HOW TO CARRY OUT CONTENT ANALYSES
This will be the artefacts that are to be analysed. This needs to be representative. For example, if looking at gender stereotypes in car adverts that appear in magazines, you would need a wide range of different magazines to get a representative sample. If you only used men’s magazines, your sample would be biased, and you may not be able to generalise your results.
Similarly to an observation, the researcher has to create a coding system, which breaks down the information into coding units. These units vary depending on the artefact used, but an example would be the number of swear words in a film.
So for the example above, for each advert, you may first identify the gender of person in the car advert, and then tally what they are depicted doing. These behavioural categories might be driving the car, passenger in the car, washing the car, loading up the boot, sitting on the bonnet, looking at the car etc.
The researcher would then tally each time either a man or woman was seen doing a particular behaviour in the advert.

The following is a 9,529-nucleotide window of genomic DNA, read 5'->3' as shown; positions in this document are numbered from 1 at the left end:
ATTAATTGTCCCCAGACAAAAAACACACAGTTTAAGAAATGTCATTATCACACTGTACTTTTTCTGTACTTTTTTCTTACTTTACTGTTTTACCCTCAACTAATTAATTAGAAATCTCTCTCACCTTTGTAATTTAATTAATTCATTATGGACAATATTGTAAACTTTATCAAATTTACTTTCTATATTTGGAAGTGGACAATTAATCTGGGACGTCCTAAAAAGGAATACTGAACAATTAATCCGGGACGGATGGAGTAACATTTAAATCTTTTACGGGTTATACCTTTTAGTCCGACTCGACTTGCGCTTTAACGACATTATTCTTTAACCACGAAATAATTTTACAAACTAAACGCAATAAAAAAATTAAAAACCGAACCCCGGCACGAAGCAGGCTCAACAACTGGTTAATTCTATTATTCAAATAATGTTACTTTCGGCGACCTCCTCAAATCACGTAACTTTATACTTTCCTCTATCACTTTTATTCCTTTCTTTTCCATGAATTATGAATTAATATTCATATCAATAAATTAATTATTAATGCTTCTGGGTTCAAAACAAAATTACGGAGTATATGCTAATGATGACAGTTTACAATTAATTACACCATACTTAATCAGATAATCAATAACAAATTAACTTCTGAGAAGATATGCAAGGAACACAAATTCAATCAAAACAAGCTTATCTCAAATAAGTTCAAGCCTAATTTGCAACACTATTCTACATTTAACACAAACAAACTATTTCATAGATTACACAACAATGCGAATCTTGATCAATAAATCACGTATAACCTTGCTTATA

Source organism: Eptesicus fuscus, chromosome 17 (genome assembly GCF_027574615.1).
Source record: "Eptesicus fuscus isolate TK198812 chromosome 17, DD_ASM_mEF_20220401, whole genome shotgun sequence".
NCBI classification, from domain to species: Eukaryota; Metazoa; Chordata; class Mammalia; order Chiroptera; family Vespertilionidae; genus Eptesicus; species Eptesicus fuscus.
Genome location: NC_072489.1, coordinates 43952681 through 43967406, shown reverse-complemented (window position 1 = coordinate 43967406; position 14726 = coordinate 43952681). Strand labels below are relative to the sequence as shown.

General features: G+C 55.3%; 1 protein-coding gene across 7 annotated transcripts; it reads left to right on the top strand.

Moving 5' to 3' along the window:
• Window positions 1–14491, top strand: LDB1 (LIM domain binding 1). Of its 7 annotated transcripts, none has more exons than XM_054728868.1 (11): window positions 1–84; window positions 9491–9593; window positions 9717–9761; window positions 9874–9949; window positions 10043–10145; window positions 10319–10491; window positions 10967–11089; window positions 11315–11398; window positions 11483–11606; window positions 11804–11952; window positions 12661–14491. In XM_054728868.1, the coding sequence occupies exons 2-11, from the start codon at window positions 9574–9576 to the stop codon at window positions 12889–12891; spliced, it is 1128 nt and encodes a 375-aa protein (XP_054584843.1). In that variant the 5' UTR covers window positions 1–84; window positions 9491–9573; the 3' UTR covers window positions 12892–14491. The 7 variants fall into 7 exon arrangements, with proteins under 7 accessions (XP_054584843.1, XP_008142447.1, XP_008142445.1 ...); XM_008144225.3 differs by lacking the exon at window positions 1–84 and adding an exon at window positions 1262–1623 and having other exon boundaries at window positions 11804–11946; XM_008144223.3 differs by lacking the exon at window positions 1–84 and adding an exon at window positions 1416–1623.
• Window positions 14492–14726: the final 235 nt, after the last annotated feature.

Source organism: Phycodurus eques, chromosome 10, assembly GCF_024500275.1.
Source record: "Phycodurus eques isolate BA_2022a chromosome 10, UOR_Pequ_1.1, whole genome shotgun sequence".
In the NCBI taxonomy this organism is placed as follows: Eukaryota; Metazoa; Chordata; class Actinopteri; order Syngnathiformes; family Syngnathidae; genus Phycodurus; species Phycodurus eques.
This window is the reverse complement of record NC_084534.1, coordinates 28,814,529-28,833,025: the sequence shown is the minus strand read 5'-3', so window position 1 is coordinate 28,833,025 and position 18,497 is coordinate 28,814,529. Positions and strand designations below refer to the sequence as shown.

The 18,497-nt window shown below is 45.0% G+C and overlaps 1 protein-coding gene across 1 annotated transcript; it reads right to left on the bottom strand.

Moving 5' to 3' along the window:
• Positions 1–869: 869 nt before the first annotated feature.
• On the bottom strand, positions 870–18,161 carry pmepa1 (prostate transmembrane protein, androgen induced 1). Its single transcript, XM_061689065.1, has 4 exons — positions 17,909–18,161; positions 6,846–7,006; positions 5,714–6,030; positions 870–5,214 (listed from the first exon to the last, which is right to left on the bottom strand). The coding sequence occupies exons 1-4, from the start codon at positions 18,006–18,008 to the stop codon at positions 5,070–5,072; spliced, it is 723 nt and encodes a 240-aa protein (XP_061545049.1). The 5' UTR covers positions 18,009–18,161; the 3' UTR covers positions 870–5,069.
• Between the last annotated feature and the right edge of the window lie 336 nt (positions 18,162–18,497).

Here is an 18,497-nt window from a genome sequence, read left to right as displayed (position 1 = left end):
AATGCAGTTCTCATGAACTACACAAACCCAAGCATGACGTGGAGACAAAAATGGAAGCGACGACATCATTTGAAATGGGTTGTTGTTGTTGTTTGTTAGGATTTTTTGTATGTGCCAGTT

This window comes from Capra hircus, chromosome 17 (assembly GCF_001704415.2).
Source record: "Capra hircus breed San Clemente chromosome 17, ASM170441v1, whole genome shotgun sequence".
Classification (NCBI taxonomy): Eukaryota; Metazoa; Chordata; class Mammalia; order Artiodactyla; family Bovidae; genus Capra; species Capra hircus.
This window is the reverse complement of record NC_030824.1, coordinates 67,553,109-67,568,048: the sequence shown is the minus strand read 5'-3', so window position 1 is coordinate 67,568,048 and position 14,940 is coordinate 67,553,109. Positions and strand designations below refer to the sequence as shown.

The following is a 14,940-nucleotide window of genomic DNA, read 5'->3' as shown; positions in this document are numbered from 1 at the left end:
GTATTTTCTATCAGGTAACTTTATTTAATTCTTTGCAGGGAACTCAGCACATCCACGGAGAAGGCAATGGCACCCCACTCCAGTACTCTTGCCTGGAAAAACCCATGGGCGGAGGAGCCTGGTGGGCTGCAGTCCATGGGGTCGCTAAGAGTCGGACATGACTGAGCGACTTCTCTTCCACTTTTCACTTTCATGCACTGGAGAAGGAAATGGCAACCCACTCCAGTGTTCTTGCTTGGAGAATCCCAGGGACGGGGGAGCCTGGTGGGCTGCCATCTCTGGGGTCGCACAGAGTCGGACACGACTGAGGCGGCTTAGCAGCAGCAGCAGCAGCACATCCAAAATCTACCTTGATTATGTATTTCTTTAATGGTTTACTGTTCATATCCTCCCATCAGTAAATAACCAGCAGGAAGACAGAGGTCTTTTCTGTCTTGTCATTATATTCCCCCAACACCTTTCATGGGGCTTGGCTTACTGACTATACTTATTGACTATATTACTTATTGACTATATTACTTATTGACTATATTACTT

An alternative to having a coding system like above is to do a qualitative analysis. This is where the researcher has categories and chooses a particular example to illustrate this category. So for the category “Driving the car”, he might choose the picture (below) as a demonstration. Instead of counting the data, it is described (hence qualitative rather than quantitative).
The researcher then looks at the data and draws conclusions. For example, there may be more men shown driving the cars than women, and women are more likely to be seen as passengers. A conclusion might be that there is a gender bias in the way cars are advertised.
Women of Color in Advertisements: A Content Analysis of Cosmopolitan by Paige Ostos
EVALUATING CONTENT ANALYSES